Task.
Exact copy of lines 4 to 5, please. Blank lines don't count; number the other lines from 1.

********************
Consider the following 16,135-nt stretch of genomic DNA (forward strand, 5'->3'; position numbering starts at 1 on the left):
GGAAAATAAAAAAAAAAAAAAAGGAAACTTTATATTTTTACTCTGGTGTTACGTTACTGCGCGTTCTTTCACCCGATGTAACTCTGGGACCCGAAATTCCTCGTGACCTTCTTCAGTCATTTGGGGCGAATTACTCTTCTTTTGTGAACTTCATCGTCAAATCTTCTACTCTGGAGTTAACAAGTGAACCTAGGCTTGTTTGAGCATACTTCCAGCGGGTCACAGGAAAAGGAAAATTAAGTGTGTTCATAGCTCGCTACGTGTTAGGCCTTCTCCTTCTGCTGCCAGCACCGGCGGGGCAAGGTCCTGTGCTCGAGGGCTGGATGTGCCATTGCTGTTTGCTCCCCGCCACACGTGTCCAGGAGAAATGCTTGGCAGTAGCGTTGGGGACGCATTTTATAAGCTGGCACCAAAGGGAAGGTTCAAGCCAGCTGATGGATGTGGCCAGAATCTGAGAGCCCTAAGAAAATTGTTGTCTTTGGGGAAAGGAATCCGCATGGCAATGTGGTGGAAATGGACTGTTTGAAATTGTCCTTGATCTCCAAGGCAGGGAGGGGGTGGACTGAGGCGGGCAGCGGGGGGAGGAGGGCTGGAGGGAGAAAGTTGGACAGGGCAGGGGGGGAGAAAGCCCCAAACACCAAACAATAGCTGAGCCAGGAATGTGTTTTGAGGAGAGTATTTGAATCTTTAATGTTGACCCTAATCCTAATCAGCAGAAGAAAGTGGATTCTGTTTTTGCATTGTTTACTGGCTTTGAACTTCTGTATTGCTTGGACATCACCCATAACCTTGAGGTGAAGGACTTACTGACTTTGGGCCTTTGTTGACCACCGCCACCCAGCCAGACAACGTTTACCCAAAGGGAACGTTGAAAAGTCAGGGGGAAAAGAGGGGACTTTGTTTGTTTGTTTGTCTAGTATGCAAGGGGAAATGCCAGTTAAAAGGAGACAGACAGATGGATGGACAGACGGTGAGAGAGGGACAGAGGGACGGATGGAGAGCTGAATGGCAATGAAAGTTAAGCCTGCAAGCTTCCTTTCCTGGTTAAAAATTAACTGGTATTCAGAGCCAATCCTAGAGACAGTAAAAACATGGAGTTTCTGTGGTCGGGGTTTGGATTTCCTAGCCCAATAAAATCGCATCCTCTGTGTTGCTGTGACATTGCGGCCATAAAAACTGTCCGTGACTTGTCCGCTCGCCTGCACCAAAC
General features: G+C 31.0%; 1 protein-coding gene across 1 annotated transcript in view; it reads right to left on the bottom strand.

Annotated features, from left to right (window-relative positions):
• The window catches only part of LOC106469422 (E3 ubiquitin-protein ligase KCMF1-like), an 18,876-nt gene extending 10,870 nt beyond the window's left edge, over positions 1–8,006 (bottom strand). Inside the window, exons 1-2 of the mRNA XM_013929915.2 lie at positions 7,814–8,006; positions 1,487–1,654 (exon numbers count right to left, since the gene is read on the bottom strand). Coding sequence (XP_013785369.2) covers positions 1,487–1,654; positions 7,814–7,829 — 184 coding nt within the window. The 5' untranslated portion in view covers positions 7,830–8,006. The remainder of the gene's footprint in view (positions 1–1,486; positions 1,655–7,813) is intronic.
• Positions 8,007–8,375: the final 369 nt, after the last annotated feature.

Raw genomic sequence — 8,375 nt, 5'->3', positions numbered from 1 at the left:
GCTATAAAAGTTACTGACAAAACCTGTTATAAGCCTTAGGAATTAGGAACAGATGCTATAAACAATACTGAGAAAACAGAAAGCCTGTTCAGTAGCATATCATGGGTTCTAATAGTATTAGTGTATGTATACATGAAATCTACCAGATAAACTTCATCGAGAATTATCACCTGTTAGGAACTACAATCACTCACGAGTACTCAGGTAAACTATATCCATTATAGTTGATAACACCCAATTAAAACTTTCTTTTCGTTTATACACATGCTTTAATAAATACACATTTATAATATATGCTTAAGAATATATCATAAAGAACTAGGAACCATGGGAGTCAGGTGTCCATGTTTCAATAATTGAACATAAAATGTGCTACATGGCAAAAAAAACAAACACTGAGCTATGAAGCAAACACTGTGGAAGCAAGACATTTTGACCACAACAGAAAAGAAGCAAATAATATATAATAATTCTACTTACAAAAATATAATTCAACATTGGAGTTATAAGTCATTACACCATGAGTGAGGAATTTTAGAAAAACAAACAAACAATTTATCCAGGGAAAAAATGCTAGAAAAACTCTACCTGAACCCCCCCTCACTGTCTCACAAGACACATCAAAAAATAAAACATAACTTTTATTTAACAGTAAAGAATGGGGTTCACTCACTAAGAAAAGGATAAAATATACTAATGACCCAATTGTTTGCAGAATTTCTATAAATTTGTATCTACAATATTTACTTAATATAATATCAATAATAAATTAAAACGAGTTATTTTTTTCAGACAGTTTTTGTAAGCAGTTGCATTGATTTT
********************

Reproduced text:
Annotated features, from left to right (window-relative positions):
• The window catches only part of LOC106469422 (E3 ubiquitin-protein ligase KCMF1-like), an 18,876-nt gene extending 10,870 nt beyond the window's left edge, over positions 1–8,006 (bottom strand). Inside the window, exons 1-2 of the mRNA XM_013929915.2 lie at positions 7,814–8,006; positions 1,487–1,654 (exon numbers count right to left, since the gene is read on the bottom strand). Coding sequence (XP_013785369.2) covers positions 1,487–1,654; positions 7,814–7,829 — 184 coding nt within the window. The 5' untranslated portion in view covers positions 7,830–8,006. The remainder of the gene's footprint in view (positions 1–1,486; positions 1,655–7,813) is intronic.